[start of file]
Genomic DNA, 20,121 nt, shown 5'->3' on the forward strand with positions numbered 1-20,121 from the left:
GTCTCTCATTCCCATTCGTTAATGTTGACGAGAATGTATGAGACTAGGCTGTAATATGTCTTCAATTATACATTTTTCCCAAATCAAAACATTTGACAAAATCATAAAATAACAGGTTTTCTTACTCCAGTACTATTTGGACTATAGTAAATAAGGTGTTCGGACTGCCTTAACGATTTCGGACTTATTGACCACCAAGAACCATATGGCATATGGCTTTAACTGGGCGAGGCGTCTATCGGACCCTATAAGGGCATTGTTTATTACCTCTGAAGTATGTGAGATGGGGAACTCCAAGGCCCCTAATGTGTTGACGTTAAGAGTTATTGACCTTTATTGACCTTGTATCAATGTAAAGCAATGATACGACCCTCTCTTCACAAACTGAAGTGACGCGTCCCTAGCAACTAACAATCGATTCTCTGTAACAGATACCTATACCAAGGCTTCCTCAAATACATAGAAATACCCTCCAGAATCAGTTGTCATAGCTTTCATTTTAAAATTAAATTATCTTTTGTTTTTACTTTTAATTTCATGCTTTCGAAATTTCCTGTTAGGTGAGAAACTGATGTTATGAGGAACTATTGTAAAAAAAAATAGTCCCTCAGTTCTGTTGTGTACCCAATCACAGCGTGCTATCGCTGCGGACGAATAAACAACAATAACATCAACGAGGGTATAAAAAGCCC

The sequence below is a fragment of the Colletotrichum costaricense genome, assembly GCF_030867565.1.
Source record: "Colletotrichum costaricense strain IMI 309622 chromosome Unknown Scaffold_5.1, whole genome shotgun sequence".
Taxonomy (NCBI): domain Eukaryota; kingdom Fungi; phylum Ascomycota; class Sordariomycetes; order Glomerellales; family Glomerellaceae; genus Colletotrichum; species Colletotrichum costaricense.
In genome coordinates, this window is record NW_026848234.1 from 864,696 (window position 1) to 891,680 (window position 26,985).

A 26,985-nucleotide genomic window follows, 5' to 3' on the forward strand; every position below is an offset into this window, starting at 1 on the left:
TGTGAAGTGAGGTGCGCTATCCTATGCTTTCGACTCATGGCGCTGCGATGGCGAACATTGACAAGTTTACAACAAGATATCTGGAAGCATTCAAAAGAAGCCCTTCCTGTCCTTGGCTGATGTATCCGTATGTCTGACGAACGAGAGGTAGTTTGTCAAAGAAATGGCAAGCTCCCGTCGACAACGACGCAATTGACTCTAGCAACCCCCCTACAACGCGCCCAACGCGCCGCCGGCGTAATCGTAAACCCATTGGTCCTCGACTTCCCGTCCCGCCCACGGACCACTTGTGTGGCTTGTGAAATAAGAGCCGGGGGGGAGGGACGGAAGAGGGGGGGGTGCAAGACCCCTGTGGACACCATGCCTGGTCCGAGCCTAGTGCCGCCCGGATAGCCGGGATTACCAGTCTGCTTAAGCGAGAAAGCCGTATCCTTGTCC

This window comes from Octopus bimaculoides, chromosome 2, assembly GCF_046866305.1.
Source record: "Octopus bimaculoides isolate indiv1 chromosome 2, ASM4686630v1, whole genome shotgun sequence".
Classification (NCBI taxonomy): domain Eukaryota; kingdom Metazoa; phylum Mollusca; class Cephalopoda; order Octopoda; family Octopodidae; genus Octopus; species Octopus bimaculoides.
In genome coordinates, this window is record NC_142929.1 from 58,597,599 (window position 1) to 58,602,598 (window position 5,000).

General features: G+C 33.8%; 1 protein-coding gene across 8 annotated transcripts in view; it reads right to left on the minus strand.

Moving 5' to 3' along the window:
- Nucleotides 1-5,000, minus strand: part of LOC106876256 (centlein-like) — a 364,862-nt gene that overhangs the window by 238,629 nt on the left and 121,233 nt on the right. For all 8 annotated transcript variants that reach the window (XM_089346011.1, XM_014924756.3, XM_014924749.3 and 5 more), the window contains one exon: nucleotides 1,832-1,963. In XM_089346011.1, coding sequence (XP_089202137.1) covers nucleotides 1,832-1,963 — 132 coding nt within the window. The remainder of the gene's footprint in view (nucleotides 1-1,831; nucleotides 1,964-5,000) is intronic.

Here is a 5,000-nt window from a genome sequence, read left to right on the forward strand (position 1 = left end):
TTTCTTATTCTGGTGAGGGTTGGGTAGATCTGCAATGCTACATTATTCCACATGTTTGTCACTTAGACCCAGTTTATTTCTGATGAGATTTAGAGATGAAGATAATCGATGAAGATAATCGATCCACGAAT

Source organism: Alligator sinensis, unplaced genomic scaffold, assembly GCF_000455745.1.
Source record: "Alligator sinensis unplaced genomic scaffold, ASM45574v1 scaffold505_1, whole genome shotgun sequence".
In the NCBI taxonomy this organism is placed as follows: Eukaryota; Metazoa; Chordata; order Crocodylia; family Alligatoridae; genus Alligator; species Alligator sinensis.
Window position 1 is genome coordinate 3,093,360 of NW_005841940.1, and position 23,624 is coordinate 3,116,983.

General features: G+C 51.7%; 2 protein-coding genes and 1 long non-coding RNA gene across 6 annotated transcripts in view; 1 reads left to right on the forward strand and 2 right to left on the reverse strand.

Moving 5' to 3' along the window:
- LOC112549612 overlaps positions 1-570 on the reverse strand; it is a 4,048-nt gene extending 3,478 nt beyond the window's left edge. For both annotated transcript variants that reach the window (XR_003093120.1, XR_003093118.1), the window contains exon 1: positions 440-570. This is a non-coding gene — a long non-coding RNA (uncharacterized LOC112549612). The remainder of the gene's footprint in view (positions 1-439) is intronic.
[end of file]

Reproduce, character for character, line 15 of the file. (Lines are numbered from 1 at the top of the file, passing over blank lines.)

- Nucleotides 1-5,000, minus strand: part of LOC106876256 (centlein-like) — a 364,862-nt gene that overhangs the window by 238,629 nt on the left and 121,233 nt on the right. For all 8 annotated transcript variants that reach the window (XM_089346011.1, XM_014924756.3, XM_014924749.3 and 5 more), the window contains one exon: nucleotides 1,832-1,963. In XM_089346011.1, coding sequence (XP_089202137.1) covers nucleotides 1,832-1,963 — 132 coding nt within the window. The remainder of the gene's footprint in view (nucleotides 1-1,831; nucleotides 1,964-5,000) is intronic.